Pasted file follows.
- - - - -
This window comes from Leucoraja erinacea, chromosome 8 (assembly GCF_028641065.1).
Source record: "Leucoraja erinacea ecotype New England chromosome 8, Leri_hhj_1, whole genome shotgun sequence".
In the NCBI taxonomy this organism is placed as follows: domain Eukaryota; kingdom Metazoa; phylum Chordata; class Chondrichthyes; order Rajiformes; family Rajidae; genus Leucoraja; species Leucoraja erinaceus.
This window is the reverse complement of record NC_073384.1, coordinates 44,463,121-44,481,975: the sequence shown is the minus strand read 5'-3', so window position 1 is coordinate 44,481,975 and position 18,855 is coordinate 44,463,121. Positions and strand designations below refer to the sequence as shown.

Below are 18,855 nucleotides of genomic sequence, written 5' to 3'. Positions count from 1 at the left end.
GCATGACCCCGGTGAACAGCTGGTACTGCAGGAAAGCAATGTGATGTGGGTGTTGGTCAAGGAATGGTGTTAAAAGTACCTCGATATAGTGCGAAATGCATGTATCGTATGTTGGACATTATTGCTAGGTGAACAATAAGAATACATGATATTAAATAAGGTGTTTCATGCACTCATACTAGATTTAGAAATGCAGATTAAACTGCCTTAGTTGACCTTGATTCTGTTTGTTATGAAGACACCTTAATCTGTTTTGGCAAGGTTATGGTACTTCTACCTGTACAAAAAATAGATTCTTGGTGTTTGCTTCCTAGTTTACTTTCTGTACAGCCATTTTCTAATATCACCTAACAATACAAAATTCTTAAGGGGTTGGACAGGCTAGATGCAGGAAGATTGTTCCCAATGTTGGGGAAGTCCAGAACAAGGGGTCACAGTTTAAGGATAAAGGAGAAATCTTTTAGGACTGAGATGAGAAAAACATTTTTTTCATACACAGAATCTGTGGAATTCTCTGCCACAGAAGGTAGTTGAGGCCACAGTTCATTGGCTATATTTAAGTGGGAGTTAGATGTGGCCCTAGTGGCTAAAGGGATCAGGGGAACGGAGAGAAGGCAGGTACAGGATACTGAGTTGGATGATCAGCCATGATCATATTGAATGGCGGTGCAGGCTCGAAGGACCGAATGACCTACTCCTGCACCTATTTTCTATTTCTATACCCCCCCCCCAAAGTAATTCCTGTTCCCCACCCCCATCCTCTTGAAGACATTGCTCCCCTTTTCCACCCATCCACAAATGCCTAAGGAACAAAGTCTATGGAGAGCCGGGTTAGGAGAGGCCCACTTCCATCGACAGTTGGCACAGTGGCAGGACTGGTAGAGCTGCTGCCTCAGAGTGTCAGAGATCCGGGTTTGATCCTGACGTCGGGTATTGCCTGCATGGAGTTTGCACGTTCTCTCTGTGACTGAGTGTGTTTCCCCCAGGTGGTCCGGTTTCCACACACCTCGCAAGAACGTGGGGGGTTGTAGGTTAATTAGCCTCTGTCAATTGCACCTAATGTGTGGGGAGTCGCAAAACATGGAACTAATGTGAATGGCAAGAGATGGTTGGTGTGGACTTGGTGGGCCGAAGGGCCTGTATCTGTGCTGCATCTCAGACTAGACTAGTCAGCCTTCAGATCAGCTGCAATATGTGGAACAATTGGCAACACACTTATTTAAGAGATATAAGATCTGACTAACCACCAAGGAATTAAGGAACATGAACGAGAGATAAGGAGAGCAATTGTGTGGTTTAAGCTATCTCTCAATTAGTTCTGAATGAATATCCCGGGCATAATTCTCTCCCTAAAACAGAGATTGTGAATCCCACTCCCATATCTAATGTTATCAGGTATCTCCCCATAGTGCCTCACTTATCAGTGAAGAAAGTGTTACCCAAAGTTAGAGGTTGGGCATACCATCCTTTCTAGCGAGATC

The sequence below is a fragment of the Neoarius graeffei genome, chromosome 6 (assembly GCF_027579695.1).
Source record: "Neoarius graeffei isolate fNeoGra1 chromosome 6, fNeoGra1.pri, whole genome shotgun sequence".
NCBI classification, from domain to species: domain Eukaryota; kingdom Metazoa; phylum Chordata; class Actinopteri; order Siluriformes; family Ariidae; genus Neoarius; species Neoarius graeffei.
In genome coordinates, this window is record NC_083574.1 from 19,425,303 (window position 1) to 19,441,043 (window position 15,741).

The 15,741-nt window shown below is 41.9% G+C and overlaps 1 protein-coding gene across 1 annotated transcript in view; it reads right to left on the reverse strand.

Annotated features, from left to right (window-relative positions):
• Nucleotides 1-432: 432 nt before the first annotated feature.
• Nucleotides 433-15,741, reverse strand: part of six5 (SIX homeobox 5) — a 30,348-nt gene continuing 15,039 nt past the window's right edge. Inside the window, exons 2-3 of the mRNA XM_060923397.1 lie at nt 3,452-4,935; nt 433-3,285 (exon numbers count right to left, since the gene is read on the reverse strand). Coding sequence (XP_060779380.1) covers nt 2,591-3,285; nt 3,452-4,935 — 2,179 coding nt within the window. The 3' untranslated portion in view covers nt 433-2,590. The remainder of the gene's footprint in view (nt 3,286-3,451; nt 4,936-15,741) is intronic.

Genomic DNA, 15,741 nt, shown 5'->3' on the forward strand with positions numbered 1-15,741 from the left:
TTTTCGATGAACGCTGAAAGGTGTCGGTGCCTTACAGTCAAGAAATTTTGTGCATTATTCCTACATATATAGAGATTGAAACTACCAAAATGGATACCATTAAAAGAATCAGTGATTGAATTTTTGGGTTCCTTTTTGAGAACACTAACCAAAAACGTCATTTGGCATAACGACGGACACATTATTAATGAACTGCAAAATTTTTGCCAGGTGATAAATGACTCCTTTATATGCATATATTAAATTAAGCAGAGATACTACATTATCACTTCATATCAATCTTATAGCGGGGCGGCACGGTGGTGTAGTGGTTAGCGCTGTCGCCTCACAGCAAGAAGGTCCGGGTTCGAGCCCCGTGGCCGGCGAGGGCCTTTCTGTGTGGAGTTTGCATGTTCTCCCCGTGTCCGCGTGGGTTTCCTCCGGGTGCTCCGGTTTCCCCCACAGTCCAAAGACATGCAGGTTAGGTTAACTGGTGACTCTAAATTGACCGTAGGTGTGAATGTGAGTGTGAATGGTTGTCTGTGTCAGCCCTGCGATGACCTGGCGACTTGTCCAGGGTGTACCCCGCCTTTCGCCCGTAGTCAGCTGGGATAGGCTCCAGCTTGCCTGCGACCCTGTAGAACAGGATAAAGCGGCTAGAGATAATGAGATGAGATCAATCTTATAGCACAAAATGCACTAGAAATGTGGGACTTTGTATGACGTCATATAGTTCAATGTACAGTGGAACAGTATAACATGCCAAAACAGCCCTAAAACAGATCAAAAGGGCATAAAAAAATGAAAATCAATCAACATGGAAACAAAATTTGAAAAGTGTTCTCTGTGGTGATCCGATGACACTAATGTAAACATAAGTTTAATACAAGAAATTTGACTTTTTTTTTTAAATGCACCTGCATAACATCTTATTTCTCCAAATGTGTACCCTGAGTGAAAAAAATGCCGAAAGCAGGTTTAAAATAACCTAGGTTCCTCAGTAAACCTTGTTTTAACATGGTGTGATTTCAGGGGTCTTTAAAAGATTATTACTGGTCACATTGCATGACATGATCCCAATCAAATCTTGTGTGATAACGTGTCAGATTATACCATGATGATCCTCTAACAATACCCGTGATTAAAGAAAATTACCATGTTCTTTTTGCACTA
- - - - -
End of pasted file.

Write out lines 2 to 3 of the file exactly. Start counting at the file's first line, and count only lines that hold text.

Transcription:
Source record: "Leucoraja erinacea ecotype New England chromosome 8, Leri_hhj_1, whole genome shotgun sequence".
In the NCBI taxonomy this organism is placed as follows: domain Eukaryota; kingdom Metazoa; phylum Chordata; class Chondrichthyes; order Rajiformes; family Rajidae; genus Leucoraja; species Leucoraja erinaceus.